Wish Me Luck
“Not even the postman has the dedication of this Delaware deer hunter.
It was ironic that I had just finished reading a Buckmasters article titled ”Bow Bucks in the Deep Freeze.”
I wasn’t planning to hunt with my bow the next day since it was the end of Delaware’s late muzzleloader season, but it got me pumped, anyway. It was the last day of deer season for the year, and I was going to be out there.
Then, I watched the news, and weatherman predicted a major snowstorm with high winds – a real nor’easter.
It’s easy to plan how a hunt will go while sitting in a La-Z-Boy in front of a big fire. It’s like being a Monday morning quarterback; it all looks easy until you try it yourself. Still, I know reading about hunting or watching it on TV doesn’t actually put anything on the wall, so I firmed my resolve to go. I figured the combination of falling temperatures and dropping barometric pressure would surely make deer move.
Around here, by the time the season is winding down, the deer have been pushed hard – since September, in fact. In January, they’re either at the meat processor or hiding in secret spots nobody ever finds.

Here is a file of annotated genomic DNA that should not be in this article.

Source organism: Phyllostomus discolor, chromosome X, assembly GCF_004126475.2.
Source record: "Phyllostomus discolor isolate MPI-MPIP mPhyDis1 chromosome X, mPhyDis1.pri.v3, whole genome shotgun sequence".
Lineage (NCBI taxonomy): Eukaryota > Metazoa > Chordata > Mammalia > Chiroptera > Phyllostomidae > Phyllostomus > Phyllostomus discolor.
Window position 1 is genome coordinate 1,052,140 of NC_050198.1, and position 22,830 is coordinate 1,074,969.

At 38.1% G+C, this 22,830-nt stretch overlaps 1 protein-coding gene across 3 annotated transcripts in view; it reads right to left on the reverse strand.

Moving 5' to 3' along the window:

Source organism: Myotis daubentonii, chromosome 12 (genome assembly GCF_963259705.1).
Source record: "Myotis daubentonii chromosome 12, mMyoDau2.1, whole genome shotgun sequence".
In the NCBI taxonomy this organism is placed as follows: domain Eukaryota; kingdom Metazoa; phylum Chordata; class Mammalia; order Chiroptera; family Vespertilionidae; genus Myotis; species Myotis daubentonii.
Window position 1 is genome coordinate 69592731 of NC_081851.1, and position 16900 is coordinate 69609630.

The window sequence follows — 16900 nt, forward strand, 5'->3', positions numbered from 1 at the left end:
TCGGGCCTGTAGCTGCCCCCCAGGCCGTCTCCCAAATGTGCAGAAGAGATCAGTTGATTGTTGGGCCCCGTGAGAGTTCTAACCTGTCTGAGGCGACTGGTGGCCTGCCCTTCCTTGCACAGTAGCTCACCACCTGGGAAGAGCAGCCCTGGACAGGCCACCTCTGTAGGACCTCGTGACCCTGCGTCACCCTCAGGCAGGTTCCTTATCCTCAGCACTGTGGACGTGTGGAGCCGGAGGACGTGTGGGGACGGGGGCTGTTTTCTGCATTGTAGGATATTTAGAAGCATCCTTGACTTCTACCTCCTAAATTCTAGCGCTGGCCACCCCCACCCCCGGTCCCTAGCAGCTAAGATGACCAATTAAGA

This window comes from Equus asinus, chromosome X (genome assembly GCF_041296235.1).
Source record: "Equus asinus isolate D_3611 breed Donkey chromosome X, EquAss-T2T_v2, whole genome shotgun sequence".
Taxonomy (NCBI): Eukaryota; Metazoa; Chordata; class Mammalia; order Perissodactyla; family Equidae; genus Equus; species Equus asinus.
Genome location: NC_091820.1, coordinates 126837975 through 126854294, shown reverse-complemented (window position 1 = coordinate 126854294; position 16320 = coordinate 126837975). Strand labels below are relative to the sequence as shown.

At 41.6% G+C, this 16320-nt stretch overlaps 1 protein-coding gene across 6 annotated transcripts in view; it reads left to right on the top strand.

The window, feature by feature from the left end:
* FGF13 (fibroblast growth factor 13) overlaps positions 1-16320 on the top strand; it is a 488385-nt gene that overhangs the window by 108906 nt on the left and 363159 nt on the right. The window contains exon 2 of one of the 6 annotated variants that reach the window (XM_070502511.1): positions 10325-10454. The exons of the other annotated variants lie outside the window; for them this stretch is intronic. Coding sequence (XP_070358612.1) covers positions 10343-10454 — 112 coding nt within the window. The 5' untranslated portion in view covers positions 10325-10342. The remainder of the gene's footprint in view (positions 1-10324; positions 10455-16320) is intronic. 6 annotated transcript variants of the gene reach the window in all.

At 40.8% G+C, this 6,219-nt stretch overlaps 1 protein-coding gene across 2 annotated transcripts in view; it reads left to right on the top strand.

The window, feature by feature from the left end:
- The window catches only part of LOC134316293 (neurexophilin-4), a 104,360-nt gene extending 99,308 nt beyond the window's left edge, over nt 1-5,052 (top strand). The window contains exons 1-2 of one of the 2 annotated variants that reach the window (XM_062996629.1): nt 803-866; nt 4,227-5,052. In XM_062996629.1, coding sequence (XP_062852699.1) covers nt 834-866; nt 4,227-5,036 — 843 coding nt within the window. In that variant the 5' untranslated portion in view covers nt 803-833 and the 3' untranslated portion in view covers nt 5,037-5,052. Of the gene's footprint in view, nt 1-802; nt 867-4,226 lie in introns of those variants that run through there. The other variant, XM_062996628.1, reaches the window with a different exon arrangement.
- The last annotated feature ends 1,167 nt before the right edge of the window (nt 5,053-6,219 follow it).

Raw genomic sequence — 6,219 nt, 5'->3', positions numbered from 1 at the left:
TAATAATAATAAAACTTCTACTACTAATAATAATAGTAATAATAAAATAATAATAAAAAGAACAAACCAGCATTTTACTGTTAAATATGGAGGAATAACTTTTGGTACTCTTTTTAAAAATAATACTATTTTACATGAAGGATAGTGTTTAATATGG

I think that worried me more than the weather.
We have a saying in Delaware that ”if you don’t like the weather, just wait an hour and it will change.” Hunters are used to going out in snow and ice with temperatures below freezing, and also during bluebird days in the 50s. Sometimes you get both in the same day.
I’ve been a hunter since I was a kid. I harvested a large Maryland Eastern Shore doe the first day I sat in a treestand, and I’ve been hooked ever since.
Whitetails amaze me. No book has ever covered everything I wanted to know, and many of the well known truths I was told about their habits turned out to be just plain wrong.
Even with all we know and continue to learn about deer, I’m convinced anyone claiming to be an expert is a puffed-up fool.
With all the years I’ve been afield and all the tags I’ve used along the way, I still get that same kid-at-Christmas feeling on the first crisp fall day in my stand. It’s what so many hunters write and talk about: that first-day smell of fall.
I’ll confess I didn’t have quite that same enthusiasm heading out the door on Jan. 30, 2010, but I felt like the weather would get the deer on their feet. It was going to be 17 degrees with a wind chill of minus 5. I reasoned it would be best to have a deer on the ground before the snowstorm hit.”
The full article can be found here.
Photo Credit: Original Author